It’s been 2069 years since the first leap day

The Daily Edition
The Medium Blog
Published in
4 min readFeb 29, 2024

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The legendary magazine editor Tina Brown, the former editor in chief of The New Yorker and Vanity Fair, liked to say that any successful piece of writing needs to include three interesting facts you could talk about at a party.

By that standard, you could say Robert Roy Britt’s “Does Anybody Really Know What Time It Is?” is an overachiever. Although I’ve personally seen 14 leap years come and go in my lifetime, I had no idea until I read Britt’s deep dive into leap day and timekeeping that Julius Caesar invented leap days. Or that in the early 1800s, it could be noon in New York City while it was 11:55 a.m. in Philadelphia. Or that globally, we only know exactly what time is, or was, in retrospect.

But wait, there’s more. Did you know that in 1883, there were 144 local time zones across the United States? That the development of the first coordinated nationwide time system was led by railroad companies? That the first U.S. atomic clock, which came online in 1960, was determined to be accurate to within 1 second over 3,000 years? That the most current version stays that accurate for 6 million years? That’s seven interesting facts, and we’re only getting started.

If that kind of strange but intriguing knowledge is your thing, check out Britt’s new Medium publication Aha!, where you’ll find answers to such burning questions as “Could Your Fingernails Become Sharp Enough to Cut Steel?”, “What Are the World’s Deadliest Animals, Really?”, and “Why Do Paper Cuts Hurt So Much?”

You’re going to be a hit at your next party.

What else we’re reading

  • When I read the title of Avi Loeb’s “The Ethics of Astrobiology,” my first thought was “Okay, what does that even mean?” My second thought was “I’m intrigued!” It turns out Loeb’s story raises questions I didn’t even realize were questions: Should humans be allowed to plant seeds and raise animals on fertile extraterrestrial territories? Would it be morally acceptable for us to eat extraterrestrial life? Should we show special respect to artificial intelligence systems with more than a quadrillion connections, exceeding the number of synapses in the human brain? The never dull Loeb’s point of view on that last issue: “Unplugging from the electric outlet an AI system which exceeds the complexity of the human brain is similar to killing a person.” Whoa. I’m still thinking about that one.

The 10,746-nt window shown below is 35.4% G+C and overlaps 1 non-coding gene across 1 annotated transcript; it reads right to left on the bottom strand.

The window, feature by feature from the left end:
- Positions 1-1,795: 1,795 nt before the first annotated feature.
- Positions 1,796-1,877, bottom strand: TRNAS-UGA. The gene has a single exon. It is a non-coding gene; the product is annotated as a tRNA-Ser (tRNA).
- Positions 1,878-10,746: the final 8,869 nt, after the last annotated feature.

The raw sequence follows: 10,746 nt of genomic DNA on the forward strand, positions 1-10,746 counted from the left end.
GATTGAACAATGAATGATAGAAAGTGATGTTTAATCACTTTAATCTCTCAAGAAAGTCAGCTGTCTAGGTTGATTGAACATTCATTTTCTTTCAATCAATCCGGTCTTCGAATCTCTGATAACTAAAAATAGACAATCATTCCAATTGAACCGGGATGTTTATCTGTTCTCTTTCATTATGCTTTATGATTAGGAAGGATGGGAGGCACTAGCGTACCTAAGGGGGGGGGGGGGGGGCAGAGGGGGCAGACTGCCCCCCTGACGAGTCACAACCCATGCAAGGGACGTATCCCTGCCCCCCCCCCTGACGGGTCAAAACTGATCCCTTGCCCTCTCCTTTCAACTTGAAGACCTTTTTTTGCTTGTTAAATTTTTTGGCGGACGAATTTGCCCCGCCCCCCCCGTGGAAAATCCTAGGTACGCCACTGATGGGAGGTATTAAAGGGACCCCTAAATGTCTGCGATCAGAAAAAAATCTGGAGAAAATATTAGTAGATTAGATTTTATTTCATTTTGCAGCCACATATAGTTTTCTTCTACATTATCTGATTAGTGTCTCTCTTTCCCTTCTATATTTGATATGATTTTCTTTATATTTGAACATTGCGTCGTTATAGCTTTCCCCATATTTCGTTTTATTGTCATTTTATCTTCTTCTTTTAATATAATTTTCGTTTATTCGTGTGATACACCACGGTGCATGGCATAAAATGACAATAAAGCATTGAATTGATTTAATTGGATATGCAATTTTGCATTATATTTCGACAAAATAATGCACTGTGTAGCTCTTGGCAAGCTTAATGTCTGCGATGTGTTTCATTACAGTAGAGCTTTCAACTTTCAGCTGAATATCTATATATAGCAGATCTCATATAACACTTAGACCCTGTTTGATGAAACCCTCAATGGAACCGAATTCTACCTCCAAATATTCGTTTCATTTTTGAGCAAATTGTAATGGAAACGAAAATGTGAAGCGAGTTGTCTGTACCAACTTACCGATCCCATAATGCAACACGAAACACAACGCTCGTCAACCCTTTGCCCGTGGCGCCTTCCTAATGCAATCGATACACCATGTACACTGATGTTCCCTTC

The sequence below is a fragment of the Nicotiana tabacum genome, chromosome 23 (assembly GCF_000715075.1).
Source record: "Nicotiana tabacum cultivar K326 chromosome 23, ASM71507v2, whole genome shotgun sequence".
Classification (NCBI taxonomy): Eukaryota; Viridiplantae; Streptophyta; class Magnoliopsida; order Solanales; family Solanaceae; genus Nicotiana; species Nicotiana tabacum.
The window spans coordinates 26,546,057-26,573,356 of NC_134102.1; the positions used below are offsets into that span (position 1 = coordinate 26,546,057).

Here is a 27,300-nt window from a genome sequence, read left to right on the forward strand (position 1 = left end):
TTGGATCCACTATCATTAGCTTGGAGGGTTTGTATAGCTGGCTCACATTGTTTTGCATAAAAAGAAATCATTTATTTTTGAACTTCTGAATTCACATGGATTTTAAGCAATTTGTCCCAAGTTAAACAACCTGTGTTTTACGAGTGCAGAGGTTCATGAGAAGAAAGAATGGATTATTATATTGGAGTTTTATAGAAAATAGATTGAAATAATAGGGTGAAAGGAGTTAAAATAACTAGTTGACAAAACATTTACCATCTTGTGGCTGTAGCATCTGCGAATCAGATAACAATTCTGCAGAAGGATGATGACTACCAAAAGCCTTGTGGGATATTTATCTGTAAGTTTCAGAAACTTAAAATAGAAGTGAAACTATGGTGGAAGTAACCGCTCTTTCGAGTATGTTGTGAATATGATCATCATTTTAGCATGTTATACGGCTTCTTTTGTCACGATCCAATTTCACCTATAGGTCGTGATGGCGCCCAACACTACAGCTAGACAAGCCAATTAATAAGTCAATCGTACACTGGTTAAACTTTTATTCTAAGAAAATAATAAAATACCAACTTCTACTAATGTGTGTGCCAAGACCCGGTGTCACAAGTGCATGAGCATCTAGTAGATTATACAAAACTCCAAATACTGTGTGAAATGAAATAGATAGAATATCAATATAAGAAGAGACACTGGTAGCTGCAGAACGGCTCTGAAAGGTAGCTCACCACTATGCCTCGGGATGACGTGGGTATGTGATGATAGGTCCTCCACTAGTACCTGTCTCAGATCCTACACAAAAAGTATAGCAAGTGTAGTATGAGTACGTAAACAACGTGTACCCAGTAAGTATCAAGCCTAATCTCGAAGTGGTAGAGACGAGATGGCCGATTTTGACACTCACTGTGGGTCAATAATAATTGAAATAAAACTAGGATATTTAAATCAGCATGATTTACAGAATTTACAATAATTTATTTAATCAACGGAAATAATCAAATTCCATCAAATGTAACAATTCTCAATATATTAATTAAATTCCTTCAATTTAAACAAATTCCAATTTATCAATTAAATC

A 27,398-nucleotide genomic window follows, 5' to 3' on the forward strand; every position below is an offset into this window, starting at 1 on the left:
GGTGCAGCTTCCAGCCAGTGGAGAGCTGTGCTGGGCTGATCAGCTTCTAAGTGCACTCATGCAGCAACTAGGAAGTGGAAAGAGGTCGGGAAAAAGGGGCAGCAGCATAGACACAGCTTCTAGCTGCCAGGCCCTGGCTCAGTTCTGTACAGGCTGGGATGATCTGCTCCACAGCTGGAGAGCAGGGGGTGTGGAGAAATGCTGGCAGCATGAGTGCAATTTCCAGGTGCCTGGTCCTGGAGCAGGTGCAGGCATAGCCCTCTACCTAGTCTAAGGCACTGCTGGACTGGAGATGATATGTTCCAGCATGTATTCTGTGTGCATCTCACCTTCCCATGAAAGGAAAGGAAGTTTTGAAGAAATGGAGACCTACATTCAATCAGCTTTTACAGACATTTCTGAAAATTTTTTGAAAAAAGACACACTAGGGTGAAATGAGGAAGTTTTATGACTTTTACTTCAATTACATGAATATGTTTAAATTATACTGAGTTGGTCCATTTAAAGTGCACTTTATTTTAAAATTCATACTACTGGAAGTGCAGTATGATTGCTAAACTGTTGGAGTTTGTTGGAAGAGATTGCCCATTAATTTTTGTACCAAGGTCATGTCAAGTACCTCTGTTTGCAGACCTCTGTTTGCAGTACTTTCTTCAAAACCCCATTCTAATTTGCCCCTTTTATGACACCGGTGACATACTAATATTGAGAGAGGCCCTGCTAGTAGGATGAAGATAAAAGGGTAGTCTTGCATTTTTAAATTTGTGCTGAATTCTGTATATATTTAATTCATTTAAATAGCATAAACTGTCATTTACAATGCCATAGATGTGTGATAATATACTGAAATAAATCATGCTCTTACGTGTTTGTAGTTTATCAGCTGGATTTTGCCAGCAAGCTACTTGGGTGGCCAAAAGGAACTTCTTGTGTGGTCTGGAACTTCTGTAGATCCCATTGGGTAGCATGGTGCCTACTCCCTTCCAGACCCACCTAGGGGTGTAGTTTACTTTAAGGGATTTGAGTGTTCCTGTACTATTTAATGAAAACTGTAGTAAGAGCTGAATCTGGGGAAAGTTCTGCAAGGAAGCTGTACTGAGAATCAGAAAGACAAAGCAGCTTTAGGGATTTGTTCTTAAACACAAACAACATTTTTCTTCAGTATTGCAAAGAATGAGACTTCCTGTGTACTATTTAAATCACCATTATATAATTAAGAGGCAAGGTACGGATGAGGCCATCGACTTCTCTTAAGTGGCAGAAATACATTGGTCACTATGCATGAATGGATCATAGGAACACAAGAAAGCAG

• Faith and gay marriage are often seen as at odds, but in “Jesus Attended My Gay Wedding,” the poet and editor Jonny Masters gives the lie to that stereotype. A moving portrait of Masters’ own nuptials, the piece reflects how he and his husband deftly balanced their Christianity with their homosexuality in their celebration. “We wanted the wedding service to achieve two things,” Masters writes. “1) We wanted our friends and family who do not identify as Christians to feel welcomed and included, and to encounter what we would call God’s presence. 2) We wanted our Christian friends and family to worship God, and see that same-sex relationships are as holy as heterosexual relationships.” As you’ll see from the story, they beautifully accomplished both.

From the archives

If you like a good business yarn, or just a good yarn, period, “Unlucky Charms: The Rise and Fall of Billion-Dollar Jewelry Empire Alex and Ani,” by Aaron Gell (from 2020), is a banger. By turns involving astrology, private equity, and a $1.1 billion gender discrimination lawsuit, all prompted by a simple expanding bracelet, it’s the kind of story that if it were pitched to Hollywood as a movie would be dismissed as too crazy to believe. That said, if someone were to make a film based on the piece, this quote would be perfect for the trailer: “How could an entrepreneur who spent 15 years building an empire that was the envy of the retail fashion industry allow it to unravel so spectacularly?Dun dun duuuun!

Your daily dose of practical wisdom

“It is at [the] nexus of identity and purpose that creativity and innovation reside, because when we learn to collaborate with others who possess knowledge, skills and perspectives that we don’t, new possibilities emerge to achieve greater things.”

Greg Satell, “Never Underestimate the Power of Identity”

Written by Jon Gluck
Edited and produced by
Harris Sockel, Scott Lamb, Carly Rose Gillis

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